Archives

Contribute to Our Research

Makin’ Memories, 1974 Style

Way back in the day, before human ingenuity blessed us with the miracle of digital photography, you actually had to think before you took a picture. Why, in my day we couldn’t just cast around taking hundreds of pictures willy-nilly with our cameras and iPhones and hula-hoops and dungarees; we had to stop, analyze the situation, and make sure we were getting the best possible photo for our money. Yes, it’s true – we had to pay for every single picture we took, and every stray thumb in the lens or backlit silhouette of Aunt Debbie was hard-earned money down the drain. And often you wouldn’t know your pictures were terrible until weeks later when they came back from the photomat – stupid 70s people!

But thanks to former Disney sponsor GAF, those avocado loving, AMC Pacer driving victims of stagflation could pick up a few handy tips to maximize their film budget and keep the folks back home entertained. We’ve already talked about my favorite tip from this list, but there are many other wise words here – even for all you kids today from the digital generation!

GAF Walt Disney World photo tips, 1974“Outstanding pictures don’t just happen … they are planned.”

OK. Steady camera… watch the focus… thumb out of the way… Good to go. Thank heavens I have plenty of fresh tungsten film!

GAF Walt Disney World photo tips, 1974“Family pictures are important, but a few go a long way.”

Here, of course, we learn that it’s good to have your family recognizable in photos – but not too many. Also, we can see that they used to sell sweet his-and-hers child ponchos at the Magic Kingdom. Nothing said Disney in the 1970s more than mouse ears and a pink sarape, that’s for sure! Maybe they had been to the Pueblo Room at the Contemporary?

Also notice the lack of a canopy over the teacups.

GAF also kindly gave us some tips for home movies – pan slowly, zoom sparingly, and always wind your motor. All good advice, even today. I laughed out loud at the highlighted rule that a scene should last a minimum of five full seconds to be enjoyed and understood. Maybe I can slip this guide to the folks that make the mail-order Disney Parks promo videos or that produce the Christmas Parade – I think they’ve accidentally misread it as five picoseconds per edit. And NEVER ZOOM AND PAN AT THE SAME TIME! I’m sending that one to Michael Bay.

And it would take 100,000 flashbulbs to light Cinderella’s Castle at night, so don’t even try. Is it me, or is this guide a little snippy? “Fifteen different shots of the Cinderella Castle are fine for a ‘castle picture collection’” – what a burn! Stupid tourists with your memories!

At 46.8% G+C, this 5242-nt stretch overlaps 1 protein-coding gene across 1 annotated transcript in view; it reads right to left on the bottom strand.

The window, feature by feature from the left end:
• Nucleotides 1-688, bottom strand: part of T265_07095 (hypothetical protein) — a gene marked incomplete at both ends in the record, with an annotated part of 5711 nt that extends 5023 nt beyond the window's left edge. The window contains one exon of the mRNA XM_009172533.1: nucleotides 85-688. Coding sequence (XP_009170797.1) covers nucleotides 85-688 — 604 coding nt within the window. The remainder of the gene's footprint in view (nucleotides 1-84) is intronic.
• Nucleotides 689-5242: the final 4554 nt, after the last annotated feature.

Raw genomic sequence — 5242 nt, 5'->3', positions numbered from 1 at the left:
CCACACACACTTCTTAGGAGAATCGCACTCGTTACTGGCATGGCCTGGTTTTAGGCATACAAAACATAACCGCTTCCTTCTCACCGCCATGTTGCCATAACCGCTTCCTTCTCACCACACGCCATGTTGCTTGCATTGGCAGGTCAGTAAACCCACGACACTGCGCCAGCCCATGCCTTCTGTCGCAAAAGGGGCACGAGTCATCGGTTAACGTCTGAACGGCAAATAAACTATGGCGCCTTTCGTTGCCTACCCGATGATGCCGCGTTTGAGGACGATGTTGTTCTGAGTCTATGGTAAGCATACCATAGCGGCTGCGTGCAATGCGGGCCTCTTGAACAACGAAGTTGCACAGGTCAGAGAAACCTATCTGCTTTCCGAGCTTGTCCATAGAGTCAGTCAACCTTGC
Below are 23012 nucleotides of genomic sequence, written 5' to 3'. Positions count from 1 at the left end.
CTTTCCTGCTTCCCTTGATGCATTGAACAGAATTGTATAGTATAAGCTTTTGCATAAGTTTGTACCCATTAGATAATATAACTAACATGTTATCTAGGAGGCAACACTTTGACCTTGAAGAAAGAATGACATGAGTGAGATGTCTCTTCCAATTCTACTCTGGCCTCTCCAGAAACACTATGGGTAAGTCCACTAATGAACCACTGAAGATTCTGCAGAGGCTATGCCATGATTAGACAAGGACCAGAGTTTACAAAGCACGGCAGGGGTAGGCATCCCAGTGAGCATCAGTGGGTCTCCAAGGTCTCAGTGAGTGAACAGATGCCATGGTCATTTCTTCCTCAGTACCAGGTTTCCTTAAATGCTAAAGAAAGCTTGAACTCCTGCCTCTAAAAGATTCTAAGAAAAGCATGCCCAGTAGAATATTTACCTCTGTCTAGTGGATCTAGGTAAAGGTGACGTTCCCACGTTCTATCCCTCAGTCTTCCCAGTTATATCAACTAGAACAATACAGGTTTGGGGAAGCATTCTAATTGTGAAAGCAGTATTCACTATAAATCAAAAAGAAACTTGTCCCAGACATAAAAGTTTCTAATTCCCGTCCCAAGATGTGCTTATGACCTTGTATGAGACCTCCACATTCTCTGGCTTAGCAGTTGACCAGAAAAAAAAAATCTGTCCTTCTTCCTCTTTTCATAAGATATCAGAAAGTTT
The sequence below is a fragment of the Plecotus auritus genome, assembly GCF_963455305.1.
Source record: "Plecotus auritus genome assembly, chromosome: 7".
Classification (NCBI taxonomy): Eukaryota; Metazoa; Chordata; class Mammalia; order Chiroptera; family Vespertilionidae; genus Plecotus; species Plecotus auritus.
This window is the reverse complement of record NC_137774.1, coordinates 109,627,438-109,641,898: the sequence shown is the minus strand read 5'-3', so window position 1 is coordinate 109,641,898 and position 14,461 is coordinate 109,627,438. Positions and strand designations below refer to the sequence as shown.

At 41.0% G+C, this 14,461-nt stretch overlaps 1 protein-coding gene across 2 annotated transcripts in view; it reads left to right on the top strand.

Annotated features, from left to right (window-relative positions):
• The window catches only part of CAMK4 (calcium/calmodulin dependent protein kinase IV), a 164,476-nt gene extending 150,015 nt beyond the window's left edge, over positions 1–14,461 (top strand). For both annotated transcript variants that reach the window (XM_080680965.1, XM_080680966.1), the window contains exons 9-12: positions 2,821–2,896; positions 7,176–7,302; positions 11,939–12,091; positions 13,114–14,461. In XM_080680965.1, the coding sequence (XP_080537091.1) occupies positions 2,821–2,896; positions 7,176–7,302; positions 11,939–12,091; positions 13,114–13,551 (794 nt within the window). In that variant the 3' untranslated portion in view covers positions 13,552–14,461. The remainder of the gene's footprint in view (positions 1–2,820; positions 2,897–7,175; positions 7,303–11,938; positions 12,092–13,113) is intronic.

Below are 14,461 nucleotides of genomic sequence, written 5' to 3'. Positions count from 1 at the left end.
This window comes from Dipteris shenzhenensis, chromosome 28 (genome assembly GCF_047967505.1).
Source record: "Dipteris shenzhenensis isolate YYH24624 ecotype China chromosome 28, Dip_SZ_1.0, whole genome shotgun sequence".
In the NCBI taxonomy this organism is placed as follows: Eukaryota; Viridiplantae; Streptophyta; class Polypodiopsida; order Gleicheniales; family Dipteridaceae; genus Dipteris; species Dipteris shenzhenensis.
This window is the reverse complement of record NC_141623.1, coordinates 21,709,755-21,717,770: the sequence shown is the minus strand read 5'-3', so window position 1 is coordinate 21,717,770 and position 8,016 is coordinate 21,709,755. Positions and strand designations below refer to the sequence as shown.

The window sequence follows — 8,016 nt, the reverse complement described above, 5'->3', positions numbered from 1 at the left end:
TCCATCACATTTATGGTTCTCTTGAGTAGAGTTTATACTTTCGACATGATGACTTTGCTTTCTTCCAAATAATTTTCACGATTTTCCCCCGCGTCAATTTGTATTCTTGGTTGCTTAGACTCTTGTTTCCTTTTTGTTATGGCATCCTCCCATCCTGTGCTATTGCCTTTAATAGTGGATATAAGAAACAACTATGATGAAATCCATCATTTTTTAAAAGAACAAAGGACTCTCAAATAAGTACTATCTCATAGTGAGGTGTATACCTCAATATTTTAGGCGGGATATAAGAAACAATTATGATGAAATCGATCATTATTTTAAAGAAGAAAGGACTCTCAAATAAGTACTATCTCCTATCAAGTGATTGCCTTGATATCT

So take these tips to heart, shutterbugs. And the next time you’re in the Kingdom don’t forget these valuable tips – or GAF will come to your house and mock you to your face!

Related Posts...

5 comments to Makin’ Memories, 1974 Style

  • Another Voice

    You have never had to work crowd control at night and been painfully blinded be stupid tourists taking FLASH pictures of FIREWORKS!!!! I still have retina burns.

  • Haha don’t mistake me – I appreciate the real-world need to condescend to certain guests. The flash pictures of fireworks are ubiquitous, but my favorite are the flash pictures of the tanks at The Living Seas.

    PS. I’m kind of embarrassed that it took an IM from my dad to remind me that I DID do crowd control for IllumiNations once upon a time… although flash photos were the least of my worries as I constantly battled with hostile and belligerent guests to fend them off from invading the roped-off wheelchair viewing area.

  • android.dreamer

    I wonder, in that situation, if it would be legal to yell “FIRE!! ..works” in a crowd.

  • Another Voice

    Yes, it’s the “I brought my kid all the way from Mule Spit, South Dakota just to see and so I’m entitled to be rude to everyone else here!!!!” rant. It’s then quickly followed by the “you’ve ruined or vacation” guilt trip and the “My cousin’s fourth nephew’s roomate’s sister knew someone in the College program so I’m going to complain to the very top!”.

    And, back to topic, in the bell bottom days of WDW, I’ve heard that Disney did a study that indicated 3%-5% of all non-professional pictures taken were taken inside a Disney theme park. Cinderella Castle was the most photographed object on Earth, followed by Sleeping Beauty castle and Spaceship Earth.

    Besides flash pictures of movies, my favorite these days are people taken video of their family standing motionless against a wall, building or other unmoving feature.

  • android.dreamer

    As for movies, I can’t stand the shaky cams during the rides. I do like the typical pictures of family members constantly getting scared. I especially like the pics where people “flash” the camera on splash mountain. I think they now have a system so those exposed pics don’t show up on the monitors anymore? It wasn’t in Disney, but there was a great picture on the XKCD blog of two people playing chess while on a rollercoaster.

Leave a Reply